In late January, just as he was stepping on stage to tape a TED video in New York, Jim Collins learned that the new respiratory virus discovered in Wuhan, China, was infectious in asymptomatic people. “I turned to the folks in the audience and said, ‘I think this is going to be really bad,’” recalls Collins, the Termeer Professor of Medical Engineering and Science in MIT’s Institute for Medical Engineering and Science and the Department of Biological Engineering.
Within weeks, he was charging ahead on multiple research fronts to help address the rapidly expanding threat of Covid-19, the disease caused by the SARS-CoV-2 virus. These efforts, focused on new technologies to deliver accurate Covid-19 diagnoses quickly and conveniently, have yielded an FDA-approved rapid test and a diagnostic mask, both made possible by the latest advances in CRISPR and machine learning, and a multidisciplinary team that leapt into action.
“As the pandemic unfolded in February and early March 2020, more and more people wanted to do what they could to help out,” says Collins. “As a lab director, I began working to figure out how we could best contribute to fighting the pandemic.”
Poised for action
In many ways, Collins was perfectly positioned to take on the crisis. A driving force behind the field of synthetic biology, the engineering of biological parts and systems at the molecular level, he was already focused on pathogens and their impacts on human health. Affiliated with the Broad Institute of MIT and Harvard and Harvard University’s Wyss Institute, Collins could count on a deep bench of students, postdocs, and collaborators in bioengineering, physics, computer science, chemistry, and microbiology. Further, he was a cofounder and director of the startup Sherlock Biosciences, which is pioneering the application of CRISPR technology and synthetic biology to transform molecular diagnostics.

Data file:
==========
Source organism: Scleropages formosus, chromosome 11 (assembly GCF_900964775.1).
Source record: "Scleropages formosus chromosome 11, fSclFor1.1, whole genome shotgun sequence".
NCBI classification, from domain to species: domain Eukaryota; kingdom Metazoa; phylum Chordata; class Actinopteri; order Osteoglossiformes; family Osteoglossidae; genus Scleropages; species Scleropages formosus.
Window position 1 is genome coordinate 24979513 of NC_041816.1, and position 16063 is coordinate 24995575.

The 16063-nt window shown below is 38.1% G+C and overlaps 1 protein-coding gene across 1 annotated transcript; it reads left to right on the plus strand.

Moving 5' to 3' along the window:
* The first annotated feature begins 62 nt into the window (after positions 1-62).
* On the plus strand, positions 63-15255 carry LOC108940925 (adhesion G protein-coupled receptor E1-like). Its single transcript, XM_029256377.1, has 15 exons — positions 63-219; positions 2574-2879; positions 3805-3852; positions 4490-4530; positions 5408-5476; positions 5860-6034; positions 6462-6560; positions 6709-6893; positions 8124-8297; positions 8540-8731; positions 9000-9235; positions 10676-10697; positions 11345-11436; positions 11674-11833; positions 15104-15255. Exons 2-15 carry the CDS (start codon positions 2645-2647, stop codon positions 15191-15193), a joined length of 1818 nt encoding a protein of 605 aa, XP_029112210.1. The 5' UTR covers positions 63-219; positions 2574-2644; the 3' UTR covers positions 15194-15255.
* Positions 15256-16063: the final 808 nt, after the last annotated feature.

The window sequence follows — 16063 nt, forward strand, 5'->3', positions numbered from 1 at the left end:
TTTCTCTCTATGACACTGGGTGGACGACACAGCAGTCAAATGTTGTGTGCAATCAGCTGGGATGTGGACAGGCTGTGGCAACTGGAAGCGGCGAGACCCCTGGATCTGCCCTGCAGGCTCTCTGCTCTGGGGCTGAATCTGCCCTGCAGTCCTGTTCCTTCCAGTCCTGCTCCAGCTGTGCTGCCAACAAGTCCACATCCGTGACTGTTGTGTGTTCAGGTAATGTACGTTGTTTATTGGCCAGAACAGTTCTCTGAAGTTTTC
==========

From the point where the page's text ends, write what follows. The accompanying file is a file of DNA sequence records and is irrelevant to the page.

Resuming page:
Collins and his partners swiftly realized they could repurpose some of their bioengineering work and pivot to focus on Covid-19. The first effort out of the gate involved Sherlock Biosciences. This biotechnology company, launched in 2018, is built in part around a unique diagnostic platform originally devised by Collins and Broad and MIT colleague Feng Zhang, the James and Patricia Poitras Professor in Neuroscience at MIT. Their method, which harnesses CRISPR technology to detect minute amounts of DNA or RNA and thereby identify pathogens, had been used successfully to detect the Zika and Ebola viruses.